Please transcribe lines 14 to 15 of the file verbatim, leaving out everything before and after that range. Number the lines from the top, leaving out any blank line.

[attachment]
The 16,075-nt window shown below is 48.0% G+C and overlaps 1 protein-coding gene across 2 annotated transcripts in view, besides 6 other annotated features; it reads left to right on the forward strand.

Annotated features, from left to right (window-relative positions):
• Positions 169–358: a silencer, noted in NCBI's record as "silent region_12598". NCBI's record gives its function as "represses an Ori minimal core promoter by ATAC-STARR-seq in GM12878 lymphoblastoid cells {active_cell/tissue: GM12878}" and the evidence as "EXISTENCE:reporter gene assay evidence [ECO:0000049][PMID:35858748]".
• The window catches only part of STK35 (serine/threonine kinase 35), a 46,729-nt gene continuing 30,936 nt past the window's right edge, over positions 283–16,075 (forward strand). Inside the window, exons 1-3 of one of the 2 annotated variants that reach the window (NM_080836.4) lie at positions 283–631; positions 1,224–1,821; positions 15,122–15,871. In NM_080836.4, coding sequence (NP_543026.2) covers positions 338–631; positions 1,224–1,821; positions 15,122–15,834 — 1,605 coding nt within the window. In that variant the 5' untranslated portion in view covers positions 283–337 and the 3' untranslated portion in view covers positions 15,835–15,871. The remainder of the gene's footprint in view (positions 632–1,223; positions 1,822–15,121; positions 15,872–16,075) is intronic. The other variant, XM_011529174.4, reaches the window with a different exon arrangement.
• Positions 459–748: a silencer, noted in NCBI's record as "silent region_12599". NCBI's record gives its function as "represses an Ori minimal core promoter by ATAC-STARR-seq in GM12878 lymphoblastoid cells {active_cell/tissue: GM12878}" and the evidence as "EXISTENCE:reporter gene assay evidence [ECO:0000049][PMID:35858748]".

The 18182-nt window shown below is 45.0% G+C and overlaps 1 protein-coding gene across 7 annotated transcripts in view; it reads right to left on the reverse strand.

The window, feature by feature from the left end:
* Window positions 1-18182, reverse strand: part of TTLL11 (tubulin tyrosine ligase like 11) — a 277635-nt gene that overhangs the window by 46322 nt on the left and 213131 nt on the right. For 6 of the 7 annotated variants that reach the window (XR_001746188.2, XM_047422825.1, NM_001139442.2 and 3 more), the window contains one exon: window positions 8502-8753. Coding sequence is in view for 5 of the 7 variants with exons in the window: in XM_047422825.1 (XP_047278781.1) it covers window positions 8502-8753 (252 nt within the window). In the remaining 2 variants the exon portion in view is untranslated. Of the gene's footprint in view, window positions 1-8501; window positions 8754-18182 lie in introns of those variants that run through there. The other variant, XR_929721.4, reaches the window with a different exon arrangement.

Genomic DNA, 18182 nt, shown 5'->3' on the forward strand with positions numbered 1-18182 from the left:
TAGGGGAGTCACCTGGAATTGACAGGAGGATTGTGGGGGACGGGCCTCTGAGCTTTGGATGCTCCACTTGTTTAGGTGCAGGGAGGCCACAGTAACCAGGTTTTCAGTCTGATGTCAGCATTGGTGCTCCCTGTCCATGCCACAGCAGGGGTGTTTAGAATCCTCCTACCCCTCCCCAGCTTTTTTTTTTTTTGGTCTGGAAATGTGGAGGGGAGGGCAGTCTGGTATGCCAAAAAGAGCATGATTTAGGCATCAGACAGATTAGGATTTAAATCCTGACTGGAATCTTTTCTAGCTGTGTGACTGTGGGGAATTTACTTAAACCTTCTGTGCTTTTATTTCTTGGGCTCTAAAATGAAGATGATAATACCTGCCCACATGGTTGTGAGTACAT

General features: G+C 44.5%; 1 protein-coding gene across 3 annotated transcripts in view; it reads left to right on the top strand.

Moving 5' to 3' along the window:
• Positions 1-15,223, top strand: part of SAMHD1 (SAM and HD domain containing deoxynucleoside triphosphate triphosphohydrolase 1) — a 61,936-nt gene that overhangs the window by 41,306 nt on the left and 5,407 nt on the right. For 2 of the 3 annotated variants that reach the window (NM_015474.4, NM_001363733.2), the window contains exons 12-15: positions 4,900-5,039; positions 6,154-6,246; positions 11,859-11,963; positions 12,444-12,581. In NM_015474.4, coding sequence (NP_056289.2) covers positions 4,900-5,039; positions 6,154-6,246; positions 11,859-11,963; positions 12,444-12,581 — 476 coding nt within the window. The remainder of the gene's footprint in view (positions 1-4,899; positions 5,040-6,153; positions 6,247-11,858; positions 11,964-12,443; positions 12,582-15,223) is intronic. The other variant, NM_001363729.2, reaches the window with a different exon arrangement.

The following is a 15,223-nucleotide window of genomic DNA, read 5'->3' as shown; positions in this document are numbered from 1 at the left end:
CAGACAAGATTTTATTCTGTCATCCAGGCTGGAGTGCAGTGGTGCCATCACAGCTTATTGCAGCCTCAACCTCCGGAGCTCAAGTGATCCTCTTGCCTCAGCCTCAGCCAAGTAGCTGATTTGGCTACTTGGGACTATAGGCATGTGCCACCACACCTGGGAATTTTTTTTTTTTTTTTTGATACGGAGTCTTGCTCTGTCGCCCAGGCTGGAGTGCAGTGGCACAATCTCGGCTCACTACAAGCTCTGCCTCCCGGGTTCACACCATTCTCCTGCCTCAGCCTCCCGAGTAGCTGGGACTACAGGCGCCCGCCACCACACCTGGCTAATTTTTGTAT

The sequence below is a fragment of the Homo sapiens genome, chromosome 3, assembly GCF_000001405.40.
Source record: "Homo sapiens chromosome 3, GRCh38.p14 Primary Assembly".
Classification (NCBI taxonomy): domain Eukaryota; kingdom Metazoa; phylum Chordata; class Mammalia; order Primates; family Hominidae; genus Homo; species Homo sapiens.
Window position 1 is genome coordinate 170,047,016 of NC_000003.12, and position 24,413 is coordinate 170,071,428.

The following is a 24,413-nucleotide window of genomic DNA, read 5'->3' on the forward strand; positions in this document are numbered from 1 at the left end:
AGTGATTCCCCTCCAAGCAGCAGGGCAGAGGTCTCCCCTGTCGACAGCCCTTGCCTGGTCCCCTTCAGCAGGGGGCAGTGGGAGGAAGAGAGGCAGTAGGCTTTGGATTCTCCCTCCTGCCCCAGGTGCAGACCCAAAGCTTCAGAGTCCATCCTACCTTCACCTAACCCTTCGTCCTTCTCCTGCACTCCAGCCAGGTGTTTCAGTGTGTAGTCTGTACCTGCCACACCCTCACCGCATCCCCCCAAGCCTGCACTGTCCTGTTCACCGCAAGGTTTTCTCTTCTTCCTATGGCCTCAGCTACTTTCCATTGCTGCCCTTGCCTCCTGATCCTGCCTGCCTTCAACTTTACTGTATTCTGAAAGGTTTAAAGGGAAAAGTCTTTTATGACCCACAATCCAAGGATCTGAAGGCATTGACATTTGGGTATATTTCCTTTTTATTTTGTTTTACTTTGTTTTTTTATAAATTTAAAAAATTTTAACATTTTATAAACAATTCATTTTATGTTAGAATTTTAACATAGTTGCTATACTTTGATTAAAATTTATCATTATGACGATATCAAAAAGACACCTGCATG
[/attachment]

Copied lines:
The following is a 15,223-nucleotide window of genomic DNA, read 5'->3' as shown; positions in this document are numbered from 1 at the left end:
CAGACAAGATTTTATTCTGTCATCCAGGCTGGAGTGCAGTGGTGCCATCACAGCTTATTGCAGCCTCAACCTCCGGAGCTCAAGTGATCCTCTTGCCTCAGCCTCAGCCAAGTAGCTGATTTGGCTACTTGGGACTATAGGCATGTGCCACCACACCTGGGAATTTTTTTTTTTTTTTTTGATACGGAGTCTTGCTCTGTCGCCCAGGCTGGAGTGCAGTGGCACAATCTCGGCTCACTACAAGCTCTGCCTCCCGGGTTCACACCATTCTCCTGCCTCAGCCTCCCGAGTAGCTGGGACTACAGGCGCCCGCCACCACACCTGGCTAATTTTTGTAT